If there ever was a movie for these difficult times, this is it.
What we are experiencing day to day is reminiscent of, and arguably worse than, the days of the Great Depression.
Back then, you could leave your home, freely interact with people and not have to wear masks and gloves.
Then, as now, people sought escape by watching movies that might lift their spirits during hard times.
Military Wives is one of those kinds of movies.
About the only thing I didn’t like about it was the title, which might suggest something that you might see on Cinemax late at night.
Nothing could be further from the truth.
It’s a story of women married to British soldiers being deployed to Afghanistan during the conflict.
Living on the military base, they form a sisterhood of emotional support for each other.
Rather than spending their time knitting, they decide to form a singing club, an amateur choir led by two polar opposite women, one, the strict, by-the-books wife of a colonel (played by Kristin Scott Thomas), the other (played by Sharon Horgan) a free-spirited soul who knows that it’s really all about camaraderie versus concert level performance.
As fate would have it, and much to their total shock, they are eventually offered a chance to perform at the legendary Royal Albert Hall for widely-televised “Festival of Remembrance” performance.
It’s an opportunity that is both flattering and terrifying for these amateur singers who never imagined that they would go public on such a massive scale.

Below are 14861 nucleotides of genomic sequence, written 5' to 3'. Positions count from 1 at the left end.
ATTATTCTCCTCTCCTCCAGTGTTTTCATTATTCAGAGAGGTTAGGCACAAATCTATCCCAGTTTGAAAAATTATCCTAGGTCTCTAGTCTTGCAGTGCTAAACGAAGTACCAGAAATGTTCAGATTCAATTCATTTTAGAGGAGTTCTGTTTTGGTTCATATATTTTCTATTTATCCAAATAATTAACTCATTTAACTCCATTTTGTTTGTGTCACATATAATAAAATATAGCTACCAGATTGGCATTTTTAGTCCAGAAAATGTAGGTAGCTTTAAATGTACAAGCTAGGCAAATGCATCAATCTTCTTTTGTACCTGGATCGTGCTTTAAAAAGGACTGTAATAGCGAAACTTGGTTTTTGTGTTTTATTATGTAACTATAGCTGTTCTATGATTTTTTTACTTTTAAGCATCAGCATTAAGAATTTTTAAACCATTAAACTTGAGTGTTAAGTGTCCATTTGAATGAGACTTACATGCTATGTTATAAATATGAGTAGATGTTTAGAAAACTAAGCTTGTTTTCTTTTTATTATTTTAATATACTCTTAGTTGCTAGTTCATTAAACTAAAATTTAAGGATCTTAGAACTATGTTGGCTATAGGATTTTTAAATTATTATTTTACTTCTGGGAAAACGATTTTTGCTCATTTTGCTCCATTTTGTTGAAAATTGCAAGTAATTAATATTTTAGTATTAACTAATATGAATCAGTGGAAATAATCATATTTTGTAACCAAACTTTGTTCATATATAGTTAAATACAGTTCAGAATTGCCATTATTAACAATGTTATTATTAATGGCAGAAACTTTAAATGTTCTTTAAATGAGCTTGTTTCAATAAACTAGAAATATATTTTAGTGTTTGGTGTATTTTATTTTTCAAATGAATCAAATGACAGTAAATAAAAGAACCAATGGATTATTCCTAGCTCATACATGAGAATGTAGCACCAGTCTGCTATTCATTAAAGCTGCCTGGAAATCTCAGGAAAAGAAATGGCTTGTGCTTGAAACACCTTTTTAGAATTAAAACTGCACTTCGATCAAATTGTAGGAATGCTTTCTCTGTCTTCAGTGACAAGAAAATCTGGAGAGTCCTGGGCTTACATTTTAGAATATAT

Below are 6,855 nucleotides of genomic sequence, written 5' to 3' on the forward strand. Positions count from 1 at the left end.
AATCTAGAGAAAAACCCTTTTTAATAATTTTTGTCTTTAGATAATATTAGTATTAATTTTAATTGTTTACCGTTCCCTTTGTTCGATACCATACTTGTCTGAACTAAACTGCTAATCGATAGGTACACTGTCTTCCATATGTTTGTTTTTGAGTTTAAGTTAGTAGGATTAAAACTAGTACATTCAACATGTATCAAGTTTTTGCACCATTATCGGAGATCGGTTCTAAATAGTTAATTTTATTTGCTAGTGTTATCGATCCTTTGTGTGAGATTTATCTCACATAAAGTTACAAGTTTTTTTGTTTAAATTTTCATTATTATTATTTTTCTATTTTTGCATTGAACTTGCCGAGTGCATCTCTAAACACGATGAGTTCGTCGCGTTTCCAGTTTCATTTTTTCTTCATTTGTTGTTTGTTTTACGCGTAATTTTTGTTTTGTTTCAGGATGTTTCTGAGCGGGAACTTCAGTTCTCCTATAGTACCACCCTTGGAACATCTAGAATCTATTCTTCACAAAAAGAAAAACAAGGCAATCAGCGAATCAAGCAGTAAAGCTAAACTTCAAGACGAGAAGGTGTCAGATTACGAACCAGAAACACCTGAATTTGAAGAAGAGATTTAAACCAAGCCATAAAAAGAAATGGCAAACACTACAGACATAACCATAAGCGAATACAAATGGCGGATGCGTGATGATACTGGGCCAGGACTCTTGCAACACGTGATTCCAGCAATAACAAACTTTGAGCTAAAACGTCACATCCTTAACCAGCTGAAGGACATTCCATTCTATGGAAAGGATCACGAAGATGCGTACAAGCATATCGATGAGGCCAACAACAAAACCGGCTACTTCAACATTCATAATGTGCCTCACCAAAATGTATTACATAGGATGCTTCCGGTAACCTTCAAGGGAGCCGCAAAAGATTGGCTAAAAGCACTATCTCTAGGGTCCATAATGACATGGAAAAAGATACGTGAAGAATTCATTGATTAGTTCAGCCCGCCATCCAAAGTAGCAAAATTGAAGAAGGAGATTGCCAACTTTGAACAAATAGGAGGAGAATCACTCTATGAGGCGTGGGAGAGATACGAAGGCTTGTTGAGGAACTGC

They are plagued by self-doubt.
I don’t know what it is about British television production in general and their success with comedy-dramas like this in particular, but they always seem to get it just right.
It’s always the perfect mix of writing, casting, direction, camerawork and editing—virtually every element coming together in harmony.
Military Wives is no exception.
Everything works. You’re reminded of movies like The Full Monty and that’s perhaps because The Full Monty and Military Wives were both directed by Peter Cattaneo.
Add to that the standout performances of Kristin Scott Thomas in one of her best roles and the perfect counter-balancing performance from Sharon Horgan and you already have something worth seeing.
The wonderful ensemble cast is the proverbial icing on the cake.
Let’s be clear, Military Wives is a fictional story inspired by real events.
I always wonder exactly what that means and to what extent a movie script is embellished and exaggerated. In this case, perhaps it doesn’t really matter.
The story works. Plain and simple.
It is beautifully told and, in the end, it is uplifting, joyous and inspirational.
The final credits make a point of showcasing the many spin-off choirs that came into existence as a result of this shared emotional experience.
Sadly, this year the festival, which I have enthusiastically attended and written about for over two decades, like many film festivals, was cancelled due to the coronavirus pandemic.
It would have been a wonderful kick-off movie.
While Military Wives contains some expected drama related to the age-old story of soldiers going off to war, it also manages to offer up a nice selection of pop tunes from the past.
Singing is what unites these military wives.
And it consequently unites all of us in a way that only music can bring us together.
We’ve all seen the heartwarming footage of people on their balconies singing together in the streets of Italy and elsewhere.
Singing is something that we do to reestablish our human bond and bolster our courage when things get tough.
It’s that part of this movie that resonates.
As with the characters in the movie, music and singing provide a sense of hope in the face of obstacles and adversity.
One of the final songs in Military Wives is the Sister Sledge hit “We Are Family.”
It’s a great choice to cap things off.
Perhaps it’s no coincidence that the song was the musical anthem that team captain Willie Stargell selected for the Pittsburgh Pirates when they won the World Series back in 1979.
Military Wives is now available on Hulu, Apple TV, Amazon Prime Video and other major VOD platforms.
*It's also being made available for streaming through the Cleveland Cinemas Virtual Screening Room.